US20080209114A1 - Reliability High Endurance Non-Volatile Memory Device with Zone-Based Non-Volatile Memory File System - Google Patents

Reliability High Endurance Non-Volatile Memory Device with Zone-Based Non-Volatile Memory File System Download PDF

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US20080209114A1
US20080209114A1 US12/101,877 US10187708A US2008209114A1 US 20080209114 A1 US20080209114 A1 US 20080209114A1 US 10187708 A US10187708 A US 10187708A US 2008209114 A1 US2008209114 A1 US 2008209114A1
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data
zone
nvm
device
address
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Abandoned
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US12/101,877
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David Q. Chow
I-Kang Yu
Abraham Chih-Kang Ma
Ming-Shiang Shen
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Super Talent Electronics Inc
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Super Talent Electronics Inc
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Priority to US09/366,976 priority Critical patent/US6547130B1/en
Priority to US09/478,720 priority patent/US7257714B1/en
Priority to US10/818,653 priority patent/US7243185B2/en
Priority to US11/624,667 priority patent/US20070130436A1/en
Priority to US11/748,595 priority patent/US7471556B2/en
Priority to US11/770,642 priority patent/US7889544B2/en
Priority to US11/871,011 priority patent/US7934074B2/en
Priority to US11/926,743 priority patent/US8078794B2/en
Priority to US12/017,249 priority patent/US7827348B2/en
Priority to US12/025,706 priority patent/US7886108B2/en
Priority to US12/035,398 priority patent/US7953931B2/en
Priority to US12/054,310 priority patent/US7877542B2/en
Application filed by Super Talent Electronics Inc filed Critical Super Talent Electronics Inc
Priority to US12/101,877 priority patent/US20080209114A1/en
Assigned to SUPER TALENT ELECTRONICS, INC. reassignment SUPER TALENT ELECTRONICS, INC. ASSIGNMENT OF ASSIGNORS INTEREST (SEE DOCUMENT FOR DETAILS). Assignors: SHEN, MING-SHIANG, CHOW, DAVID Q., MA, ABRAHAM CHIH-KANG, YU, I-KANG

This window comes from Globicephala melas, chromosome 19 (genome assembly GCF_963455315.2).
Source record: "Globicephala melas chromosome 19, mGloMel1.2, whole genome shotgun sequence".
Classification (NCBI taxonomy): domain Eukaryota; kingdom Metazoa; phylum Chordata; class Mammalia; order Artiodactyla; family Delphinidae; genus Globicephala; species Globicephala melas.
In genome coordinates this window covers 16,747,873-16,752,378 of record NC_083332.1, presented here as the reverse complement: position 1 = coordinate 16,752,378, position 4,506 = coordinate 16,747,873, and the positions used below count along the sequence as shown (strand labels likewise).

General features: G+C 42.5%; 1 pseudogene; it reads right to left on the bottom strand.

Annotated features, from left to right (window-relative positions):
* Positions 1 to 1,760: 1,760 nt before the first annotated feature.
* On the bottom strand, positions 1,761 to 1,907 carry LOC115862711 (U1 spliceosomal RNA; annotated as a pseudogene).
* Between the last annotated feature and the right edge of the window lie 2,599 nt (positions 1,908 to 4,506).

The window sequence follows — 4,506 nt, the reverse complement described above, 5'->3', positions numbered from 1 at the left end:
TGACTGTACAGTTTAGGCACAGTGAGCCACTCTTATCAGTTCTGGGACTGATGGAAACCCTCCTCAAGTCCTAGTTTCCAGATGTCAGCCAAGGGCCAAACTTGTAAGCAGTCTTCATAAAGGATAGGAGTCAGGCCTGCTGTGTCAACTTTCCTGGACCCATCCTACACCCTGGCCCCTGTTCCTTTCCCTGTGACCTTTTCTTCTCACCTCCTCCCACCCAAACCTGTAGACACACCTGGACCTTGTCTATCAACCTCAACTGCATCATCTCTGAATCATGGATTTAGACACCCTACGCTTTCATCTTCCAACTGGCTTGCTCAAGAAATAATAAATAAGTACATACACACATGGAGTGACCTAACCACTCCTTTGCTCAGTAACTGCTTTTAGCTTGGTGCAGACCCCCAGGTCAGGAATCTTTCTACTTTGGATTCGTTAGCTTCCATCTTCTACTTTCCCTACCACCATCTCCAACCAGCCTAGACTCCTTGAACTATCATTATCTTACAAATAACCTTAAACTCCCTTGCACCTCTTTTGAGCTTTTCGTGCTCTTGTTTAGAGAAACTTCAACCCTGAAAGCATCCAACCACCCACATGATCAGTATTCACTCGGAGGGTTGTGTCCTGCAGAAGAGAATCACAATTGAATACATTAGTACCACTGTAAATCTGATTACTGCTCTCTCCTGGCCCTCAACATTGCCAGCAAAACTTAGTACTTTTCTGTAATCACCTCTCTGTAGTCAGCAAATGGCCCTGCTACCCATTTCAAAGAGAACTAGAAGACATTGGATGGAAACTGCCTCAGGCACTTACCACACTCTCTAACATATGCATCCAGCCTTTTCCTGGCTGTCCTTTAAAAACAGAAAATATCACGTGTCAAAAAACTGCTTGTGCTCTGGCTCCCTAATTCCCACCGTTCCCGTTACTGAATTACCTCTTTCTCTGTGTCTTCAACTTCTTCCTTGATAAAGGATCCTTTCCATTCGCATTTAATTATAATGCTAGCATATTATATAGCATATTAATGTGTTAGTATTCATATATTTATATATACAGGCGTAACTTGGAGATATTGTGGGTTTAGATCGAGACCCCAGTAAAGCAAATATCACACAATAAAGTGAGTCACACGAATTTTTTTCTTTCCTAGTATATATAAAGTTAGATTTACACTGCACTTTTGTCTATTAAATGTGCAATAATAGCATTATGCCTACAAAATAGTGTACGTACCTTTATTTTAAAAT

Publication of US20080209114A1 publication Critical patent/US20080209114A1/en
Priority claimed from US12/418,550 external-priority patent/US20090193184A1/en
Application status is Abandoned legal-status Critical

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    • GPHYSICS
    • G06COMPUTING; CALCULATING; COUNTING
    • G06FELECTRIC DIGITAL DATA PROCESSING
    • G06F12/00Accessing, addressing or allocating within memory systems or architectures
    • G06F12/02Addressing or allocation; Relocation
    • G06F12/08Addressing or allocation; Relocation in hierarchically structured memory systems, e.g. virtual memory systems
    • G06F12/0802Addressing of a memory level in which the access to the desired data or data block requires associative addressing means, e.g. caches
    • G06F12/0804Addressing of a memory level in which the access to the desired data or data block requires associative addressing means, e.g. caches with main memory updating
    • GPHYSICS
    • G06COMPUTING; CALCULATING; COUNTING
    • G06FELECTRIC DIGITAL DATA PROCESSING
    • G06F12/00Accessing, addressing or allocating within memory systems or architectures
    • G06F12/02Addressing or allocation; Relocation
    • G06F12/08Addressing or allocation; Relocation in hierarchically structured memory systems, e.g. virtual memory systems
    • G06F12/0802Addressing of a memory level in which the access to the desired data or data block requires associative addressing means, e.g. caches
    • G06F12/0864Addressing of a memory level in which the access to the desired data or data block requires associative addressing means, e.g. caches using pseudo-associative means, e.g. set-associative or hashing
    • GPHYSICS
    • G06COMPUTING; CALCULATING; COUNTING
    • G06FELECTRIC DIGITAL DATA PROCESSING
    • G06F12/00Accessing, addressing or allocating within memory systems or architectures
    • G06F12/02Addressing or allocation; Relocation
    • G06F12/08Addressing or allocation; Relocation in hierarchically structured memory systems, e.g. virtual memory systems
    • G06F12/10Address translation
    • GPHYSICS
    • G06COMPUTING; CALCULATING; COUNTING
    • G06FELECTRIC DIGITAL DATA PROCESSING
    • G06F12/00Accessing, addressing or allocating within memory systems or architectures
    • G06F12/02Addressing or allocation; Relocation
    • G06F12/08Addressing or allocation; Relocation in hierarchically structured memory systems, e.g. virtual memory systems
    • G06F12/12Replacement control
    • G06F12/121Replacement control using replacement algorithms
    • G06F12/123Replacement control using replacement algorithms with age lists, e.g. queue, most recently used [MRU] list or least recently used [LRU] list
    • GPHYSICS
    • G06COMPUTING; CALCULATING; COUNTING
    • G06FELECTRIC DIGITAL DATA PROCESSING
    • G06F2212/00Indexing scheme relating to accessing, addressing or allocation within memory systems or architectures
    • G06F2212/20Employing a main memory using a specific memory technology
    • G06F2212/202Non-volatile memory
    • G06F2212/2022Flash memory

Abstract